I am very excited to share my latest book with y’all! This week, I tackled Pam Jenoff’s The Ambassador’s Daughter and I loved it.
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The story follows Margot Rosenthal, a 20-year-old German girl who is muddling her way through life immediately following the end of World War One. Her father, an academic, has been given the temporary title as “ambassador” by Margo’s uncle, a wealthy man who is deeply entrenched in the German’s military strategies. Along with her father, they spend most of the book in Paris and Versailles as global powers determine treaty guidelines.
While there, Margot meets a variety of people–a seemingly dangerous Ukrainian barman, an alluring Polish pianist, and a handsome German naval officer–who ultimately turn her rather pedestrian life upside down. However, this change in pace is exactly what Margot needs because she is a restless soul who wants more from life, but feels trapped by others’ and society’s expectations. Ultimately, between meeting new people and trying to find some semblance of freedom, Margot is in over her head.
This book really does have it all:
- Political strategy
- Finding one’s purpose or even place in life
- and so much more
It was riveting to see Margot develop from a young, naïve girl who strives to please everyone to someone who finally fights for what she wants. Of course, there were many emotional ups and downs while reading, especially in regard to her romance with the naval officer and her somewhat secret relationship with her childhood love.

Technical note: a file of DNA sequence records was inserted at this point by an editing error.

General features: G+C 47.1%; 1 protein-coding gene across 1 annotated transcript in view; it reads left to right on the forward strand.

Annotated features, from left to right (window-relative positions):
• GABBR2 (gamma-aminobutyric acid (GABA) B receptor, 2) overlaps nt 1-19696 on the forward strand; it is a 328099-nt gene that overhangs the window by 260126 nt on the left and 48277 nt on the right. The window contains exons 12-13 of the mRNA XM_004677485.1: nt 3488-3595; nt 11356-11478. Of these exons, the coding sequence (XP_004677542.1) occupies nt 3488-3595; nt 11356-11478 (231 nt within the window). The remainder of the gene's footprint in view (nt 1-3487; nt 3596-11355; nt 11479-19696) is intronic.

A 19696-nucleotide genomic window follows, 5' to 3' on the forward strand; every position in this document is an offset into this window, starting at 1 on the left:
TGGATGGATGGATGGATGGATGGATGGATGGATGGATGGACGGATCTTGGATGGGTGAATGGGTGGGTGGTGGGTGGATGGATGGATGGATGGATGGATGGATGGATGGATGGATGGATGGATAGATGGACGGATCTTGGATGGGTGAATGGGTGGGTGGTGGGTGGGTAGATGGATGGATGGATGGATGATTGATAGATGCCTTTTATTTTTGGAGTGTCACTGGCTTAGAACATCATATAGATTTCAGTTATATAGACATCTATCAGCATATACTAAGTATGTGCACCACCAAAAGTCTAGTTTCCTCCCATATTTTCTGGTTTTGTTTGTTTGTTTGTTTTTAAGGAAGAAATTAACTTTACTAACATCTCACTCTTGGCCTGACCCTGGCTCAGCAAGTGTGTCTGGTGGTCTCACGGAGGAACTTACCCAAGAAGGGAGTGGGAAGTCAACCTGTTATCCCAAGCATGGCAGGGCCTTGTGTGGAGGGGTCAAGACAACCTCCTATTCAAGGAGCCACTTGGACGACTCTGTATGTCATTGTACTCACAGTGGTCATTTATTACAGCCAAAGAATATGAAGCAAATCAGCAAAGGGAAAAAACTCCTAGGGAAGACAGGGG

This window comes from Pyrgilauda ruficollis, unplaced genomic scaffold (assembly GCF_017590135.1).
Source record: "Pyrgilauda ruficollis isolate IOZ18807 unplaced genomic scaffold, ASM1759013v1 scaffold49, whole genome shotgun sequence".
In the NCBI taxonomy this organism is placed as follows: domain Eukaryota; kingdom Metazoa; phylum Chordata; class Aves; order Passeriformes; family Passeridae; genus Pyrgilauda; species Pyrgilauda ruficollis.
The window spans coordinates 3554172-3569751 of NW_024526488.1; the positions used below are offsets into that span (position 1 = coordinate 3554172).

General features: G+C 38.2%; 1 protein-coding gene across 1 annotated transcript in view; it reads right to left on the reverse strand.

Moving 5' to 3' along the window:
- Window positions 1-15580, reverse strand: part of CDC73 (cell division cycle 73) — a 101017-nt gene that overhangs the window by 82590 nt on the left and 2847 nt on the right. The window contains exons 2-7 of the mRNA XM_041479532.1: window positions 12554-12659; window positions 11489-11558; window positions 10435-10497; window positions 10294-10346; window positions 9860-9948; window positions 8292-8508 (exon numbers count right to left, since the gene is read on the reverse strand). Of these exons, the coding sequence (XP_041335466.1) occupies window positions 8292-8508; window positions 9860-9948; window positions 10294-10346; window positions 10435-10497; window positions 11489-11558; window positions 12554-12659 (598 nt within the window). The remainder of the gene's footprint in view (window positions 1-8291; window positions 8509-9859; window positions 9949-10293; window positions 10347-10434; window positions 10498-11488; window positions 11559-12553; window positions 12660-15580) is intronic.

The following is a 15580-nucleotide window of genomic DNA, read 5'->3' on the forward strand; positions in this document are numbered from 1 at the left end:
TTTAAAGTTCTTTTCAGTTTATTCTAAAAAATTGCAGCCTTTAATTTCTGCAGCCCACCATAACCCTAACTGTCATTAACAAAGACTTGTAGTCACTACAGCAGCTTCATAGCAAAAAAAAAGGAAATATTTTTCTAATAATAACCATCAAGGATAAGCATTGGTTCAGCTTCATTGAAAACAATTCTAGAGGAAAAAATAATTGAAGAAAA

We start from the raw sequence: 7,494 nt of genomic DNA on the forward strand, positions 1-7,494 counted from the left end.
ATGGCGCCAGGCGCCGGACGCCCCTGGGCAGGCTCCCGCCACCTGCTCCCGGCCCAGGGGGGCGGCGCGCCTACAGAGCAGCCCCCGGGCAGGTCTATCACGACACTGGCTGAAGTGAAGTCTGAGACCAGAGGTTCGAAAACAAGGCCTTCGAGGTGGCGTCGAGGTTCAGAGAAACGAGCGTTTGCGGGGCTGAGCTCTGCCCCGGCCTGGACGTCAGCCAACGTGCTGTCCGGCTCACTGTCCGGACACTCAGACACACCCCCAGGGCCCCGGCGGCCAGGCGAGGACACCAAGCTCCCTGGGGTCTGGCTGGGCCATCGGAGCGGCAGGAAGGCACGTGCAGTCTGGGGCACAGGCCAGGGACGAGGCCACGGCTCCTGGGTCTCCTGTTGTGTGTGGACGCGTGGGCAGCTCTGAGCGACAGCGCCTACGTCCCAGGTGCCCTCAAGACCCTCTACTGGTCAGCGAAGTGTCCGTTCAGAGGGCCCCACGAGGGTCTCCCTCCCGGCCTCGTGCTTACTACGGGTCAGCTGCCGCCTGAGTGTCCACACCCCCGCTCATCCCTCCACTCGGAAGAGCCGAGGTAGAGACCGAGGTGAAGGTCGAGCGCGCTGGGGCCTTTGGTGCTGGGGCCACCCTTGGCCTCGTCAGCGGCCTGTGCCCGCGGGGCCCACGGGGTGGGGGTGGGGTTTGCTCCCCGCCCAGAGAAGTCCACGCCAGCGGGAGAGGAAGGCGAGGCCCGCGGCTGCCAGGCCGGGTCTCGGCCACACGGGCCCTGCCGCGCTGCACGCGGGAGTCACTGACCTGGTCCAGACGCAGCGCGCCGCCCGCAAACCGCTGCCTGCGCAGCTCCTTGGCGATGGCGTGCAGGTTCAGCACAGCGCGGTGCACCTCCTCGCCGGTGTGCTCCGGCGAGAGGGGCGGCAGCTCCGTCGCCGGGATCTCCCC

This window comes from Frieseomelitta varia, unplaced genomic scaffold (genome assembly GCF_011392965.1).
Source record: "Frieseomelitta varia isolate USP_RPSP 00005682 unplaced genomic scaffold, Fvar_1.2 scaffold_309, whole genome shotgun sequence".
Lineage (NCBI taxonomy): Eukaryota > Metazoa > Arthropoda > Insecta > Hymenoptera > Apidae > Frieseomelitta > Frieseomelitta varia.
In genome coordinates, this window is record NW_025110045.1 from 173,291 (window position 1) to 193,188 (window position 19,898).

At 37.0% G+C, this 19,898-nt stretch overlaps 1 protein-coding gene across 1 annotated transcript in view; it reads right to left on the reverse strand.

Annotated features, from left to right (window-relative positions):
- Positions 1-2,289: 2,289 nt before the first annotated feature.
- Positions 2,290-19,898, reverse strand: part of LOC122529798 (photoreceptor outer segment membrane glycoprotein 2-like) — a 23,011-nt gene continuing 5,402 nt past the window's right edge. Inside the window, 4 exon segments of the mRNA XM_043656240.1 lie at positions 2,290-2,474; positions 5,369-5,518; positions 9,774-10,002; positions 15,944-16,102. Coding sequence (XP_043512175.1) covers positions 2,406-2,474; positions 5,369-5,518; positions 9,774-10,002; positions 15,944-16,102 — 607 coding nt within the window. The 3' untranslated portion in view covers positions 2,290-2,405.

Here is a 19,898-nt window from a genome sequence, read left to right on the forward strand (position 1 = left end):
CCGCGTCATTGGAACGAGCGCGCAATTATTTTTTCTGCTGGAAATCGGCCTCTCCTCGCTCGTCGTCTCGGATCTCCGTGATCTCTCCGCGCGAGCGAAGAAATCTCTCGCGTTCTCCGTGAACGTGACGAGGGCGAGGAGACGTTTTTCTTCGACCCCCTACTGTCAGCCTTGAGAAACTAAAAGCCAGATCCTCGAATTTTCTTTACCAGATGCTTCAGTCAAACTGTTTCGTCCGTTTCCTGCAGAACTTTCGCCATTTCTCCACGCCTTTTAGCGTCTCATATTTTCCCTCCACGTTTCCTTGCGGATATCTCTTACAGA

In fact, there were a couple of times where I became so frustrated with Margot because her girlish inner conflict between “true love” and caring for her fiance was exhausting. It is so clear to readers that she doesn’t want to be with her fiance, that she shouldn’t. It’s equally clear that she craves independence and more from life. So, it was a little annoying to read her same inner argument for a good chunk of the book.
That said, I did enjoy the plot overall, I thought it was really interesting to see how political workings, espionage, and blackmail came about, especially after reading about the real life spy-work of the early 20th century. I thought those storylines were a really good addition to your otherwise classic historical romane. Additionally, I thought the characters were very well written and developed. Even if Margot was a little annoying at times, I think she was a very relatable,realistic character.
I definitely recommend this book to anyone who likes historical fiction and/or romance stories. I think it’s very relatable to younger women or even girls, especially since Margo is trying to figure out who she loves and if it’s worth it to pursue the relationship. In fact, it’s somewhat relatable for any young person who is trying to figure out where they fit in the world, and how to find independence. Overall, I’d say it’s a very modern story, but within a historical context.
That’s all I have for this week! Please feel free to leave any recommendations for future books. Be sure to look out for next week’s post on Kitty Zeldis’ Not Our Kind!